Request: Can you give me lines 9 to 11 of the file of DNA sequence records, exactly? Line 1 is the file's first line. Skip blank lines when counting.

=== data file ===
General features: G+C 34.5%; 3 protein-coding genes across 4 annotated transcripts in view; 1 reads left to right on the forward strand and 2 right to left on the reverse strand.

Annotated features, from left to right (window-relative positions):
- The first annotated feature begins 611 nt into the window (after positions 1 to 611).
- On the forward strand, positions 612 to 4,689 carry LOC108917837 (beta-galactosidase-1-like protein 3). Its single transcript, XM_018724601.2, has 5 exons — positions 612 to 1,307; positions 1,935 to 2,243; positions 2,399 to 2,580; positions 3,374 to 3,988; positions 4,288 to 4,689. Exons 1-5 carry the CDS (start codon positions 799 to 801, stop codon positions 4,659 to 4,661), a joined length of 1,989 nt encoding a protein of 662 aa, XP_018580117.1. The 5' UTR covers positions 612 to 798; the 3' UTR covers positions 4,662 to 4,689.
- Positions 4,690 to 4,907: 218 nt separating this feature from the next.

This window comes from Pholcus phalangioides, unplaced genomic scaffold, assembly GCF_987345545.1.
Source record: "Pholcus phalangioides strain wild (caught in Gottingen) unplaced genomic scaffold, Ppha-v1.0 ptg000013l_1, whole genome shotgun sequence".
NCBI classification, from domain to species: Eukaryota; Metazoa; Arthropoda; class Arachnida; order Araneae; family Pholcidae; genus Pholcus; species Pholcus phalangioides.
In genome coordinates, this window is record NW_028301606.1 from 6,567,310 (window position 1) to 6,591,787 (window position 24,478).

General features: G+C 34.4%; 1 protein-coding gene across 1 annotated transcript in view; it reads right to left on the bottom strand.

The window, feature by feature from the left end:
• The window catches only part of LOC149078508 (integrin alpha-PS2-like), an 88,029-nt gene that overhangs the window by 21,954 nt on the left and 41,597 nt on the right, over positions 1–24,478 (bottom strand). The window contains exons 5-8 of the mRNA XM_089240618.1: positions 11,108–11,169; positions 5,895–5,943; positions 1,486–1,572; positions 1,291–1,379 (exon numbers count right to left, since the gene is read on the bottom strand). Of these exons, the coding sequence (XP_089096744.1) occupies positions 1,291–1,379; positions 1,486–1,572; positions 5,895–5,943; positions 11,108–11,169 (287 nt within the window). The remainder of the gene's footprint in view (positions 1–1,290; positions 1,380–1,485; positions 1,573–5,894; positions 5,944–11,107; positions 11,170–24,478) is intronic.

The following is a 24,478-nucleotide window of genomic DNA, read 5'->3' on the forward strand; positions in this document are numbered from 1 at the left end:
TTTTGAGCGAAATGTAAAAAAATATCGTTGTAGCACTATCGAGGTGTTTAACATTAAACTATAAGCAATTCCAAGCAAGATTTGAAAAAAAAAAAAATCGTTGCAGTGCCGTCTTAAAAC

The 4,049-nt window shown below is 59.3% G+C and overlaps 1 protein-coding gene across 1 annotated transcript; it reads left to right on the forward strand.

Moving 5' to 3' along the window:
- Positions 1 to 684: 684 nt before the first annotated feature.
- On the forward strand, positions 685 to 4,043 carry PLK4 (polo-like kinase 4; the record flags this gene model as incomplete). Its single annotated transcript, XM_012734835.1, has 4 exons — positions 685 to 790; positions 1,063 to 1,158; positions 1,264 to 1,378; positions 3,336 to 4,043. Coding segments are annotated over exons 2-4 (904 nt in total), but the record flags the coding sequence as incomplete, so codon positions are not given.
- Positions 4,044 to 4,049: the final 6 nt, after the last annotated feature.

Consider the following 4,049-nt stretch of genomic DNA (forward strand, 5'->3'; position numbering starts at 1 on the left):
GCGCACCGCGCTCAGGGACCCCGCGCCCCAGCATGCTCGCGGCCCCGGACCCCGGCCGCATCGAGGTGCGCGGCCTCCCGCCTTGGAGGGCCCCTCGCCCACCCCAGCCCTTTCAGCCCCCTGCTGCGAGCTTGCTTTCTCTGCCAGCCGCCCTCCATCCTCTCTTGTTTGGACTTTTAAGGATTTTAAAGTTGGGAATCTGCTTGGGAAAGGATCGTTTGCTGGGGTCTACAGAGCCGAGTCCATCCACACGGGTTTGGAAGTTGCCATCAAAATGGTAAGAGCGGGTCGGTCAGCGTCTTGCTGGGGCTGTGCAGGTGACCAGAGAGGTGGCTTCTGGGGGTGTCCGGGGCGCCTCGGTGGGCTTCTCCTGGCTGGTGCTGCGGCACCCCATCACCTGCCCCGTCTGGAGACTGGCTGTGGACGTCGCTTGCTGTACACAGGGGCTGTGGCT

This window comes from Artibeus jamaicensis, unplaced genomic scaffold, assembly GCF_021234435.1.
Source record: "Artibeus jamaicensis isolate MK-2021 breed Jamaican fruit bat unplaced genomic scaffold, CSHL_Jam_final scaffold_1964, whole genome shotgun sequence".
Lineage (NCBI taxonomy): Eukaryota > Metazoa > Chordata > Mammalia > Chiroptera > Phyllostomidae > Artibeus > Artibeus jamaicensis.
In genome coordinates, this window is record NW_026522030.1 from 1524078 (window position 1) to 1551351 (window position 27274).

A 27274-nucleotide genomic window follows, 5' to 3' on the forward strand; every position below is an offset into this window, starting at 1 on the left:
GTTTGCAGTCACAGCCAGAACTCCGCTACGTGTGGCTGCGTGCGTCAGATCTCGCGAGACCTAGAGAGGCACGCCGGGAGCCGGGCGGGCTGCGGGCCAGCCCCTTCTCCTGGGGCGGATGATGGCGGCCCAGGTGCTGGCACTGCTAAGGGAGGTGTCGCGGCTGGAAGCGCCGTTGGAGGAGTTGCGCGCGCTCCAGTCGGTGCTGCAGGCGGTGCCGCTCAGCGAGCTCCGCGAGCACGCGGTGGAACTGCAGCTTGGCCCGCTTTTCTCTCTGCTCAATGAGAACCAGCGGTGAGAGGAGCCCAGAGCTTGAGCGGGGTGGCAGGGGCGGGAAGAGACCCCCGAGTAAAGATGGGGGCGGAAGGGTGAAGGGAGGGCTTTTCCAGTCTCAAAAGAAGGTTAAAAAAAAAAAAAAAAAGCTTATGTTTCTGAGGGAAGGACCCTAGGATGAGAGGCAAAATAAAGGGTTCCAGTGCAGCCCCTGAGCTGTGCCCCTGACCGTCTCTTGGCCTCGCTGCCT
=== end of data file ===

In genome coordinates, this window is record NW_028301606.1 from 6,567,310 (window position 1) to 6,591,787 (window position 24,478).

General features: G+C 34.4%; 1 protein-coding gene across 1 annotated transcript in view; it reads right to left on the bottom strand.

The window, feature by feature from the left end: